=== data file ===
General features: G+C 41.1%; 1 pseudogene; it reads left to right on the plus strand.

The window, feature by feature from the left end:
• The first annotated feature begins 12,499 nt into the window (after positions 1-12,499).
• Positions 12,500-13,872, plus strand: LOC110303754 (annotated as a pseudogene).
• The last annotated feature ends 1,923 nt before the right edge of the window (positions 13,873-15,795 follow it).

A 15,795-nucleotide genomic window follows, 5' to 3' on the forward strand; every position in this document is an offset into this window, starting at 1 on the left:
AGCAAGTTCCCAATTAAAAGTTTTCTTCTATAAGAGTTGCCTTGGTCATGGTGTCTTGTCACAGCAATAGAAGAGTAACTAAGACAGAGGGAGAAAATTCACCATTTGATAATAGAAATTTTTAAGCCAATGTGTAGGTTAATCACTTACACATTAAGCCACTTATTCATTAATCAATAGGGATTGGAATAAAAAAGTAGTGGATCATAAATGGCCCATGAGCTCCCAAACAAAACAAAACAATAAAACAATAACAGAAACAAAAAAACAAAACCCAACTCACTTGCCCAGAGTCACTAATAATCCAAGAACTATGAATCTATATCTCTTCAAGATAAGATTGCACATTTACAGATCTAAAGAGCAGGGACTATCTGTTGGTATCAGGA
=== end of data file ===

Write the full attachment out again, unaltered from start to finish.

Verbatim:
General features: G+C 41.1%; 1 pseudogene; it reads left to right on the plus strand.

The window, feature by feature from the left end:
• The first annotated feature begins 12,499 nt into the window (after positions 1-12,499).
• Positions 12,500-13,872, plus strand: LOC110303754 (annotated as a pseudogene).
• The last annotated feature ends 1,923 nt before the right edge of the window (positions 13,873-15,795 follow it).

A 15,795-nucleotide genomic window follows, 5' to 3' on the forward strand; every position in this document is an offset into this window, starting at 1 on the left:
AGCAAGTTCCCAATTAAAAGTTTTCTTCTATAAGAGTTGCCTTGGTCATGGTGTCTTGTCACAGCAATAGAAGAGTAACTAAGACAGAGGGAGAAAATTCACCATTTGATAATAGAAATTTTTAAGCCAATGTGTAGGTTAATCACTTACACATTAAGCCACTTATTCATTAATCAATAGGGATTGGAATAAAAAAGTAGTGGATCATAAATGGCCCATGAGCTCCCAAACAAAACAAAACAATAAAACAATAACAGAAACAAAAAAACAAAACCCAACTCACTTGCCCAGAGTCACTAATAATCCAAGAACTATGAATCTATATCTCTTCAAGATAAGATTGCACATTTACAGATCTAAAGAGCAGGGACTATCTGTTGGTATCAGGA